Everyday Food, Volume 17 November 2004

They make great snacks and add a sweet earthy taste to soups, salads, and desserts. In fact, they just might be the perfect vegetable.

Why They're So Great
These root vegetables are high in fiber and potassium, and an excellent source of beta-carotene. Although good raw, when carrots are cooked, their nutrients can be more easily absorbed by the body.

What to Look For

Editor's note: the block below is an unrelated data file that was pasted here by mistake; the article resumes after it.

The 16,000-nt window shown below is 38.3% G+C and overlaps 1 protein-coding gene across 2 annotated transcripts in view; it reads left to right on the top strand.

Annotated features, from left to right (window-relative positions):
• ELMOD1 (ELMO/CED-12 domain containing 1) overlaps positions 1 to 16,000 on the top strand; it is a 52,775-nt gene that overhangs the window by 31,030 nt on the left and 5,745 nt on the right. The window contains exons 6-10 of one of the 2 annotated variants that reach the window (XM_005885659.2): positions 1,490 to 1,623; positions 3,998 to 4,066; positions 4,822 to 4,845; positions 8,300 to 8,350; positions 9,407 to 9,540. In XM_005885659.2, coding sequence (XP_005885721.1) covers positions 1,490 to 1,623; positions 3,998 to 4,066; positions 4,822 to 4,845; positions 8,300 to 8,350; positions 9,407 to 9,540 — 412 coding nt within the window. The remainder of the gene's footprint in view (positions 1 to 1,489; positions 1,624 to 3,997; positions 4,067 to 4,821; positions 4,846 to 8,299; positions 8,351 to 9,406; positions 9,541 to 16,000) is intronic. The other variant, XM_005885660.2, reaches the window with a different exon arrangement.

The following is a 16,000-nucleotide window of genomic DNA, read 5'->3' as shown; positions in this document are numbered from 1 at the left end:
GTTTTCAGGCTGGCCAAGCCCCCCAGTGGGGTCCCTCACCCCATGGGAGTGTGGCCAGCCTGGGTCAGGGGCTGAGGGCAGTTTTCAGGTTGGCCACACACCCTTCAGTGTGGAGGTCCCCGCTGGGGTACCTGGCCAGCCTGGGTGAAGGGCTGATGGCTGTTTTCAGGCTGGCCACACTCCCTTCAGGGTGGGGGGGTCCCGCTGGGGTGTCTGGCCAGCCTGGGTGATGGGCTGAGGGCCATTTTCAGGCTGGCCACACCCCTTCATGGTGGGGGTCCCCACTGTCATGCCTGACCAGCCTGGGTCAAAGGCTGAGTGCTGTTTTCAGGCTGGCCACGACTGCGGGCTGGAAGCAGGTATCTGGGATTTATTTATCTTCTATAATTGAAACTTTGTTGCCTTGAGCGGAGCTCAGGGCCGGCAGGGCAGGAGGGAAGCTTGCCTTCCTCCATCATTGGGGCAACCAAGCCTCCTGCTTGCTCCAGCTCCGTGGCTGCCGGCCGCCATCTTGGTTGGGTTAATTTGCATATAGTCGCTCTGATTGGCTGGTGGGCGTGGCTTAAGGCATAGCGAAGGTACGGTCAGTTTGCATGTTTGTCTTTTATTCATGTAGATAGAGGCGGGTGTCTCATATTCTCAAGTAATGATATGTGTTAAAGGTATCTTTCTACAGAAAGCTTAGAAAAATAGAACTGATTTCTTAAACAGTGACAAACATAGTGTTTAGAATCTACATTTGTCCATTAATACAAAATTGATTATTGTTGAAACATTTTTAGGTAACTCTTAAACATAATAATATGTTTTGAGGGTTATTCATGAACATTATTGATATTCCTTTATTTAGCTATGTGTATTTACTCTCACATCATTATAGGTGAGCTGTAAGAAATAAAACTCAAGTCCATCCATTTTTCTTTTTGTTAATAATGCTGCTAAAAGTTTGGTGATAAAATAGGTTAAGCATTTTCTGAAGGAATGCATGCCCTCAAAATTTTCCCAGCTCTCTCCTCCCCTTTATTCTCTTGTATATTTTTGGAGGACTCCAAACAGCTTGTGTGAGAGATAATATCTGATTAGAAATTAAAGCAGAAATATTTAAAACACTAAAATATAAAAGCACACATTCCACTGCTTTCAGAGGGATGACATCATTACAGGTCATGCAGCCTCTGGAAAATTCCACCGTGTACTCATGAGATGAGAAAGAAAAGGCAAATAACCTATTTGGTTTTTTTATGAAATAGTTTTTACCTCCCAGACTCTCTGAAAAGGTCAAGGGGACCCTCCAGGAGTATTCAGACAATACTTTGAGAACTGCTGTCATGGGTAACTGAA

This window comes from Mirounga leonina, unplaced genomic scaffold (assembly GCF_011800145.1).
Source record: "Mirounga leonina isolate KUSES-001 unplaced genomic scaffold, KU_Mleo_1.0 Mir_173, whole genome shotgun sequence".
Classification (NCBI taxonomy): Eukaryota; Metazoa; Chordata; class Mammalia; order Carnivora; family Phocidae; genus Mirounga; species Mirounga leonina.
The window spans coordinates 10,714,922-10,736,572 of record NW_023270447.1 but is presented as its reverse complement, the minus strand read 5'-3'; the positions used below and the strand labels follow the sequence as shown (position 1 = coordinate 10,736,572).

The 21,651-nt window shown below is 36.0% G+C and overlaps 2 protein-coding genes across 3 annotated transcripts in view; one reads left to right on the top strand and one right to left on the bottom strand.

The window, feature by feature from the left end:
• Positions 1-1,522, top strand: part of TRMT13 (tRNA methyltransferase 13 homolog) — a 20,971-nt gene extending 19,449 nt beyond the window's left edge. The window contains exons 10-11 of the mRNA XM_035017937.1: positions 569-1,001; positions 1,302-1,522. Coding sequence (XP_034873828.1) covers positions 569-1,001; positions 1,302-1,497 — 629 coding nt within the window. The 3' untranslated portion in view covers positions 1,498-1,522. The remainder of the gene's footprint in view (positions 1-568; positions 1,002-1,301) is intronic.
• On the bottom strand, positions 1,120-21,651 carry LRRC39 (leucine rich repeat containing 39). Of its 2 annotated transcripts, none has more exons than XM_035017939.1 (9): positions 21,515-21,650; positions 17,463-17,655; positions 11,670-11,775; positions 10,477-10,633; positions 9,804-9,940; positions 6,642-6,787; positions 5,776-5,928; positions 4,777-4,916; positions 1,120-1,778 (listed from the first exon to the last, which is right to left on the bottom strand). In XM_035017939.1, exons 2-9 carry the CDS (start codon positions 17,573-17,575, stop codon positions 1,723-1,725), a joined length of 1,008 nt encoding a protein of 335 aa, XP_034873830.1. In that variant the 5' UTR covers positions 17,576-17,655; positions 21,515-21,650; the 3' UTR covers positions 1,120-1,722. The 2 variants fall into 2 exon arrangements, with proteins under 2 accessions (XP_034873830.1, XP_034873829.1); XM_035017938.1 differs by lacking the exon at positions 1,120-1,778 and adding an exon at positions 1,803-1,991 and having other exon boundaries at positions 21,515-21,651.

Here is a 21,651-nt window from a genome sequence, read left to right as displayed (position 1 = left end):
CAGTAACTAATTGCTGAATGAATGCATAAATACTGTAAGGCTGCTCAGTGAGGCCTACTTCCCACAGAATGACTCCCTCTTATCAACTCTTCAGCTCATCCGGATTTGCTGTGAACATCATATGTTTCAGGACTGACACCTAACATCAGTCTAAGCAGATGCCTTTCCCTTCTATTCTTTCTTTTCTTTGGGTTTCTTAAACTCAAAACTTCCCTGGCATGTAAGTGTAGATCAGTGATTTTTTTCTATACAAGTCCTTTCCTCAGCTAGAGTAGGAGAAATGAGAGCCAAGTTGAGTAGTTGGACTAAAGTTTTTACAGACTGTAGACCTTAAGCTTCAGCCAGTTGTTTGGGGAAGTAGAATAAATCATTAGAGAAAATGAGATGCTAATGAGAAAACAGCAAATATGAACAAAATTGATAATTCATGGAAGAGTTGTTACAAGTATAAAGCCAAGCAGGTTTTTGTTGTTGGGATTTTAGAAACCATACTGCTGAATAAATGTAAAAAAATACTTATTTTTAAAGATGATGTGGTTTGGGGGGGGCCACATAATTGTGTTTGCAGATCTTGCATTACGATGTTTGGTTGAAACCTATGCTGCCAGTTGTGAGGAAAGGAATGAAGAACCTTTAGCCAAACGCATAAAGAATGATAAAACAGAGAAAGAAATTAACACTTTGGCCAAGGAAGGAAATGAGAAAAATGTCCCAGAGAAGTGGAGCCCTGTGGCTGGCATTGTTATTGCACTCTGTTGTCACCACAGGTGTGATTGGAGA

Choose carrots that are smooth and firm, free of cracks, and deep orange in color. If the leafy tops are attached, they should be moist and bright green, with no signs of wilting. Baby carrots, though more tender, are not as sweet as mature ones.

How to Store Them
Cut off and discard the green tops, as they will rob the roots of moisture and vitamins. Keep carrots in a sealed plastic bag, and store in the vegetable bin. If they become limp, refresh them in a bowl of ice water.

Note: Before using, scrub carrots with a vegetable brush, or peel with a vegetable peeler, then rinse to remove any grit.


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